Making hotel lobby a place to see, be seen

Associated PressSeptember 4, 2013 

— Hotels want you to stay a while – in their lobbies.

Long treated as dead spaces that hotel guests raced through on the way to the elevator, lobbies are being transformed into places to work, surf the Web or meet friends for a drink.

Large, traditional hotels are spending billions in renovations to try to mimic the style and financial success of luxury and boutique hotels, which have always drawn free-spending crowds to their lobbies.

Walls are being torn down to make lobbies feel less confined. Communal tables are popping up. Wine lists are being upgraded. And quiet nooks are being carved out that give business travelers space to work but still be near the action.

Companies like Marriott, Hyatt and Starwood are betting that more vibrant lobbies will leave guests – especially younger ones – with a better feeling about their stay, even if their room is bland. Hotel owners say the investments are beginning to pay off, not just in alcohol sales, but in their ability to charge higher room rates.

“People want to go where people are,” says Michael Slosser, managing director of operations for Destination Hotels and Resorts, a group of 40 hotels in the U.S. “They want to go to be seen, to relax and to people watch.”

The changes are meant to attract travelers like Michael Coscetta, a 31-year-old consultant from Wantagh, N.Y., who spends about 90 nights a year on the road.

“Working in a hotel room feels claustrophobic,” says Coscetta, who instead takes his laptop and heads to the lobby or a nearby coffee shop.

Steve Carvell, associate dean for academic affairs at Cornell University’s School of Hotel Administration, says younger guests “very much want that sense of not feeling alone, even though they are.”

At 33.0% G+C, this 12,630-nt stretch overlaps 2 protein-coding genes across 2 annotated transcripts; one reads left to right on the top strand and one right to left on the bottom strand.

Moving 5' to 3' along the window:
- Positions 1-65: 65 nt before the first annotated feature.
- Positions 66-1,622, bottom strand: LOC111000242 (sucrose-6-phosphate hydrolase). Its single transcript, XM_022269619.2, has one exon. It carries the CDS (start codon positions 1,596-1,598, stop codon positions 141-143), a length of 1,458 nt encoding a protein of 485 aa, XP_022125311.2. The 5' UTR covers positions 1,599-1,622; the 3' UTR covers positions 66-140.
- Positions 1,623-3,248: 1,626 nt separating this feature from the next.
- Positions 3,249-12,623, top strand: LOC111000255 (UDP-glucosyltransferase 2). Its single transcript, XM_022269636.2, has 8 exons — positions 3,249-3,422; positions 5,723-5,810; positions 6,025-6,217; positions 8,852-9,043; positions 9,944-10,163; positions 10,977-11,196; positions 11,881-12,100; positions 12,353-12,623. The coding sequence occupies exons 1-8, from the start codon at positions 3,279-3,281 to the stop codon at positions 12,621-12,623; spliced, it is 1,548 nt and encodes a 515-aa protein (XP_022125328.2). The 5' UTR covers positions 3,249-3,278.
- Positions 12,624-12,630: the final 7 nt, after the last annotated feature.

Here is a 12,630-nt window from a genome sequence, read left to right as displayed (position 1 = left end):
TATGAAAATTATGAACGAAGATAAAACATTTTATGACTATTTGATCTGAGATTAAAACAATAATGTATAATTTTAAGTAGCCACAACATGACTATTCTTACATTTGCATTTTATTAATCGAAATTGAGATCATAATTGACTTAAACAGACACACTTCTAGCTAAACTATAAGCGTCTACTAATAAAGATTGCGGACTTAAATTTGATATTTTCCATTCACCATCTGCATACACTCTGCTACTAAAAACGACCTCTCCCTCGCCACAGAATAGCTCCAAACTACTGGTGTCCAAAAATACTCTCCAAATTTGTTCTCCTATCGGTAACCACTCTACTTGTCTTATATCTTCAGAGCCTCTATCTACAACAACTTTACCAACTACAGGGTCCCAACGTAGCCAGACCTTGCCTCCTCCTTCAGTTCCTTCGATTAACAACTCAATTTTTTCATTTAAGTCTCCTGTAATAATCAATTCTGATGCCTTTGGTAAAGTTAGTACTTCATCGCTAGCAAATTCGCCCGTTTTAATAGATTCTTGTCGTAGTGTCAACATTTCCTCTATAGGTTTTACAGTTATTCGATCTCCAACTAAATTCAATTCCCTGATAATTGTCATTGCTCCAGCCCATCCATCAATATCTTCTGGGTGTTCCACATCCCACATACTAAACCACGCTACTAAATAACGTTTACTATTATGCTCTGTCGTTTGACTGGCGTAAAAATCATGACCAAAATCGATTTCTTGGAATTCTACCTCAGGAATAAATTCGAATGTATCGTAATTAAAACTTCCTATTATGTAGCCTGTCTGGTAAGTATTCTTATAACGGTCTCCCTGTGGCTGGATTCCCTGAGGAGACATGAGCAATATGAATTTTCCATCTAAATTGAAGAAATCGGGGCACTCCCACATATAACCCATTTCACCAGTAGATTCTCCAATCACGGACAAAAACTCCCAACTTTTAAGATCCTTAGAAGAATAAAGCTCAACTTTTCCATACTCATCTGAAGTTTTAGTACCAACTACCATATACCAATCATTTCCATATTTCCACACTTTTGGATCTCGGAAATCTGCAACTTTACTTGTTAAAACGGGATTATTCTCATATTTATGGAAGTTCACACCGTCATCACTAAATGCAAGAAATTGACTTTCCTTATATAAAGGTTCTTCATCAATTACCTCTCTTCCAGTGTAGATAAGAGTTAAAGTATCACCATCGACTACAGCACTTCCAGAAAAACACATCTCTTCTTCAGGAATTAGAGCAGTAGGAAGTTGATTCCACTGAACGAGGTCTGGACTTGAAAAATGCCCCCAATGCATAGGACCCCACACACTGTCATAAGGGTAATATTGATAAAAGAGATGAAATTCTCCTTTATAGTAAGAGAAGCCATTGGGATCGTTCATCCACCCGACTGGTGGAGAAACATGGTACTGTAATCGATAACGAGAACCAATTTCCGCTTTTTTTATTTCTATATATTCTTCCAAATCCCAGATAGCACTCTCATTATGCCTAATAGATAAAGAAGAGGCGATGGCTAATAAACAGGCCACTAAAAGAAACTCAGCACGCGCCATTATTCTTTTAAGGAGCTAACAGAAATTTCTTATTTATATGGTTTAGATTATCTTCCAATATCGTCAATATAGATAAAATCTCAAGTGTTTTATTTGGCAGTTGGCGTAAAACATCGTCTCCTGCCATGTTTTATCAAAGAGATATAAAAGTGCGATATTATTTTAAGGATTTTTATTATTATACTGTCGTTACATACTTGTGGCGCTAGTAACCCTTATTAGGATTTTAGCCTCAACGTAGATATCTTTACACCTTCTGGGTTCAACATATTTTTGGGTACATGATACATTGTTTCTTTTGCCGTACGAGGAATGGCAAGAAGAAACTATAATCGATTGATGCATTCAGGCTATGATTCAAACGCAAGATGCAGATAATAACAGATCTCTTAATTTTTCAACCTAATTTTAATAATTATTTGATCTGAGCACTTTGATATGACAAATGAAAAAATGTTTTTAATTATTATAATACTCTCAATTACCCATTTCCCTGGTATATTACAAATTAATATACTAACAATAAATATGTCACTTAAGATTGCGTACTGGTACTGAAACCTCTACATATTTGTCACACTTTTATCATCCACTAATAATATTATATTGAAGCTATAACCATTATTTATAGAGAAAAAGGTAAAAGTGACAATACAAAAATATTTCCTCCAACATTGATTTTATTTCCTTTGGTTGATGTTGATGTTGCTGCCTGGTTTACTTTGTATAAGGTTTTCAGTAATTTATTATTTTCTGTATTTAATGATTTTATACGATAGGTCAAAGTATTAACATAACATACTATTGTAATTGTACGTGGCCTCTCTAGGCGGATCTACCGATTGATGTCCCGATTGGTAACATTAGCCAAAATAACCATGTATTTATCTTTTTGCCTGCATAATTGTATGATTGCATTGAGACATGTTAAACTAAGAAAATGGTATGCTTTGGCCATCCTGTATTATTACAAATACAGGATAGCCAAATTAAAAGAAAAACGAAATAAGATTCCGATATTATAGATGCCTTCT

U.S. hotels are forecast to spend $5.6 billion on capital improvements this year, up 10 percent from 2012 and more than double the $2.7 billion spent in 2010, according to a study by Bjorn Hanson, dean of New York University’s hospitality school. The bulk of that money pays for new beds, showers and other room improvements. But Hanson says a “proportionally record amount” of money is going to reconfiguring lobbies.

Lobbies go swank

Marriott International is freshening up lobbies in its namesake brand with “Great Rooms” that feature free Wi-Fi, comfortable seats and menus stocked with small dishes and local craft beers. The concept was first tested in 2007 and is expected to be in 70 percent of the 550 Marriott hotels worldwide by the end of the year.

Starwood Hotels & Resorts Worldwide – the company behind trendy W Hotels – launched a $4 billion lobby revitalization of its Sheraton brand in 2009. Nearly half of the 427 Sheratons worldwide have lobbies with communal areas, modern rugs, improved lighting and flat-screen TVs at the bar.

Additionally, Sheraton has tried to inject a bit of pizazz to all its lobbies by adding upscale wine lists, each rated by Wine Spectator magazine.

Robert Mandelbaum, director of research information services at consulting firm PKF Hospitality Research, says the changes are “very much guest driven.”

“It isn’t fun being one of 20 business people sitting by yourself in a hotel restaurant reading a magazine, eating the $19.95 steak special,” Mandelbaum says.

While overall hotel food and beverage revenue has fallen 27 percent in the last five years, sales in hotel bars have grown 5 percent, according to Mandelbaum.

A delicate balance

Revamping lobbies is a delicate balancing act: Attract younger road warriors, but don’t turn away baby boomers with loud, thumping music.

Sheraton’s first lobby modernization came in 2006 when it partnered with Microsoft to provide free computers. Soon it was selling Starbucks to lingering guests. “As people spent more time in the lobby, they were more willing to purchase food and beverages,” says Hoyt Harper, the senior vice president in charge of Sheraton.

Nearly 15.1 million – or half of – Sheraton guests use the computers each year. Just 5.8 million use the gym.

Pushing through costly renovations isn’t easy. Most chain hotels are owned by smaller companies that must meet the larger brand’s standards in exchange for using the Sheraton, Marriott or Hyatt name. Some need convincing to understand the benefits of spending millions on a lobby revamp.

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